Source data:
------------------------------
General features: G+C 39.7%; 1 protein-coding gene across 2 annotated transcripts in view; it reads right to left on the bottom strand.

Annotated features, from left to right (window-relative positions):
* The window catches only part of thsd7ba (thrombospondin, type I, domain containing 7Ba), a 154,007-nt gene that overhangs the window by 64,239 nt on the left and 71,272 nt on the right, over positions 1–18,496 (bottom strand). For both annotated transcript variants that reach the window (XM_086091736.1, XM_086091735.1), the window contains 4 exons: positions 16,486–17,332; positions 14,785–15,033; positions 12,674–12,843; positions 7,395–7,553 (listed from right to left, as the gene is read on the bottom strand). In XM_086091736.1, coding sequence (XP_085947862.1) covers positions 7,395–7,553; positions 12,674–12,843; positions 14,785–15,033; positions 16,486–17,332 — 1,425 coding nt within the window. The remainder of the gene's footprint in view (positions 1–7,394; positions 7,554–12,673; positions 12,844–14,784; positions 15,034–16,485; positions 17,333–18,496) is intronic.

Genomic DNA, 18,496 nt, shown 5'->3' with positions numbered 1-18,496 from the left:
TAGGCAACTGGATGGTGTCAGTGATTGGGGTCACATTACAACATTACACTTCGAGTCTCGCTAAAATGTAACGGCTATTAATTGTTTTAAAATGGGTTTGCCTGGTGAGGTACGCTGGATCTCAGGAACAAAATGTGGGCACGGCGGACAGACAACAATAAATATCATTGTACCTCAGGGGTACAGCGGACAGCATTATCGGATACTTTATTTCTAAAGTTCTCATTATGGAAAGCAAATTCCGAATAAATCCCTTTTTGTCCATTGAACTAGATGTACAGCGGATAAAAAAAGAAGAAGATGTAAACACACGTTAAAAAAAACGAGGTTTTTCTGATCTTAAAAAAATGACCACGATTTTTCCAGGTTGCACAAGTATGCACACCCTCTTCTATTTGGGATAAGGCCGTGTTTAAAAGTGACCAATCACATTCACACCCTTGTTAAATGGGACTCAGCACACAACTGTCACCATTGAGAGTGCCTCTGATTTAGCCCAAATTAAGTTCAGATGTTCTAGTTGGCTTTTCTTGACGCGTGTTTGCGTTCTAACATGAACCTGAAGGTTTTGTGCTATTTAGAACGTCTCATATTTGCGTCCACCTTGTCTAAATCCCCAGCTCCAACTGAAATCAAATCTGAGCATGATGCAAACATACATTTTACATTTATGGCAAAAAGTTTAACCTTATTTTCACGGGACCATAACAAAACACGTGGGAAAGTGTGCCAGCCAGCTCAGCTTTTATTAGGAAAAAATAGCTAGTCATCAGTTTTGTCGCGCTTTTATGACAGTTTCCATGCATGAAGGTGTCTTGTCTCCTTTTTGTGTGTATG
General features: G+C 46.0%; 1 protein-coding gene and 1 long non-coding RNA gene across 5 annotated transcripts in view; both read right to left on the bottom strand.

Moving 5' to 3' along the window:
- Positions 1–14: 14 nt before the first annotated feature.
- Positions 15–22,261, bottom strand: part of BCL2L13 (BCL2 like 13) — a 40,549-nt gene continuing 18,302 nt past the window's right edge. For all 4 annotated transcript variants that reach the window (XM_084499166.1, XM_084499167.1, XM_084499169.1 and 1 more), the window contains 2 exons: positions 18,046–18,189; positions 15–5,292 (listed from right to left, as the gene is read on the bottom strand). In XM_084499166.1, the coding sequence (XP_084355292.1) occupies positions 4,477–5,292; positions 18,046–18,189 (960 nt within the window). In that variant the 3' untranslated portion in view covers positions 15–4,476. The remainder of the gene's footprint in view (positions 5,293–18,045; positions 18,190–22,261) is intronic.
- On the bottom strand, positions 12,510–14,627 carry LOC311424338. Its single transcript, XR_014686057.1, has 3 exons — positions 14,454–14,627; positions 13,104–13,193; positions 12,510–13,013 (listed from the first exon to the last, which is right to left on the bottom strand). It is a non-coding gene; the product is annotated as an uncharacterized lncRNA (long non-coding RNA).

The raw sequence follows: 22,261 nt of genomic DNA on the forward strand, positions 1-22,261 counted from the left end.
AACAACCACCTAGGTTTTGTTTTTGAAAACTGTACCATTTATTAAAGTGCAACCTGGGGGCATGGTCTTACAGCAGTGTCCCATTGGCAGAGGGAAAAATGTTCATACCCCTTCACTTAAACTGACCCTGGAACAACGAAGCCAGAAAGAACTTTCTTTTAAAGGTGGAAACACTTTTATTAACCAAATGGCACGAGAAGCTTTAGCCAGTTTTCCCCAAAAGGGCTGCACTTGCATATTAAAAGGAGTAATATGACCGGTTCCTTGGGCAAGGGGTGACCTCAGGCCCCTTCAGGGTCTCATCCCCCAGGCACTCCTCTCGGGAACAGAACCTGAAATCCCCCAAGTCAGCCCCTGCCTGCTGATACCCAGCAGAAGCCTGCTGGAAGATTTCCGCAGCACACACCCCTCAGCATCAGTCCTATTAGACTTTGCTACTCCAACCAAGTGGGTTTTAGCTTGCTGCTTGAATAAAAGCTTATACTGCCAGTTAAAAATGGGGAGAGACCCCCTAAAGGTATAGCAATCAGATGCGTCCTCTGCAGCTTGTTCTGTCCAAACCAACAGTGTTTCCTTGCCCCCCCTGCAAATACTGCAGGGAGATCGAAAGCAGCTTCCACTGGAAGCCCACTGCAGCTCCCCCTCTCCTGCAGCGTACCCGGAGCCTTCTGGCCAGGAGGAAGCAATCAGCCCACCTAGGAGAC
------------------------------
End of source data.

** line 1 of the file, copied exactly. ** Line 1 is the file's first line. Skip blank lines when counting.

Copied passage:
General features: G+C 39.7%; 1 protein-coding gene across 2 annotated transcripts in view; it reads right to left on the bottom strand.